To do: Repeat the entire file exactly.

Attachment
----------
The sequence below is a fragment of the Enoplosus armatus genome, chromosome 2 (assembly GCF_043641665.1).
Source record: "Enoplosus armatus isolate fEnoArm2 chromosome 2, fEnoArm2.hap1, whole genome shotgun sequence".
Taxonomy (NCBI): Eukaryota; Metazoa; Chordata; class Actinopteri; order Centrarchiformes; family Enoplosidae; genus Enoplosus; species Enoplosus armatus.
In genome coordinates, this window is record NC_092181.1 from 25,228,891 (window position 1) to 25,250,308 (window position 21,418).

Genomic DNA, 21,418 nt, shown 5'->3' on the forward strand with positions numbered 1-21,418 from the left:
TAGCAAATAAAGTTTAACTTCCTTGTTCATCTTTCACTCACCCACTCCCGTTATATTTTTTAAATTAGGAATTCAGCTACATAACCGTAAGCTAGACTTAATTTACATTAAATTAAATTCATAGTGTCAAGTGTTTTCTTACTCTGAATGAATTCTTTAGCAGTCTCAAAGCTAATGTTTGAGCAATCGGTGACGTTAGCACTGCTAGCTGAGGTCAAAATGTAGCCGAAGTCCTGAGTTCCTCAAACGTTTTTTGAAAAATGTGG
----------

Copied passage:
The sequence below is a fragment of the Enoplosus armatus genome, chromosome 2 (assembly GCF_043641665.1).
Source record: "Enoplosus armatus isolate fEnoArm2 chromosome 2, fEnoArm2.hap1, whole genome shotgun sequence".
Taxonomy (NCBI): Eukaryota; Metazoa; Chordata; class Actinopteri; order Centrarchiformes; family Enoplosidae; genus Enoplosus; species Enoplosus armatus.
In genome coordinates, this window is record NC_092181.1 from 25,228,891 (window position 1) to 25,250,308 (window position 21,418).

Genomic DNA, 21,418 nt, shown 5'->3' on the forward strand with positions numbered 1-21,418 from the left:
TAGCAAATAAAGTTTAACTTCCTTGTTCATCTTTCACTCACCCACTCCCGTTATATTTTTTAAATTAGGAATTCAGCTACATAACCGTAAGCTAGACTTAATTTACATTAAATTAAATTCATAGTGTCAAGTGTTTTCTTACTCTGAATGAATTCTTTAGCAGTCTCAAAGCTAATGTTTGAGCAATCGGTGACGTTAGCACTGCTAGCTGAGGTCAAAATGTAGCCGAAGTCCTGAGTTCCTCAAACGTTTTTTGAAAAATGTGG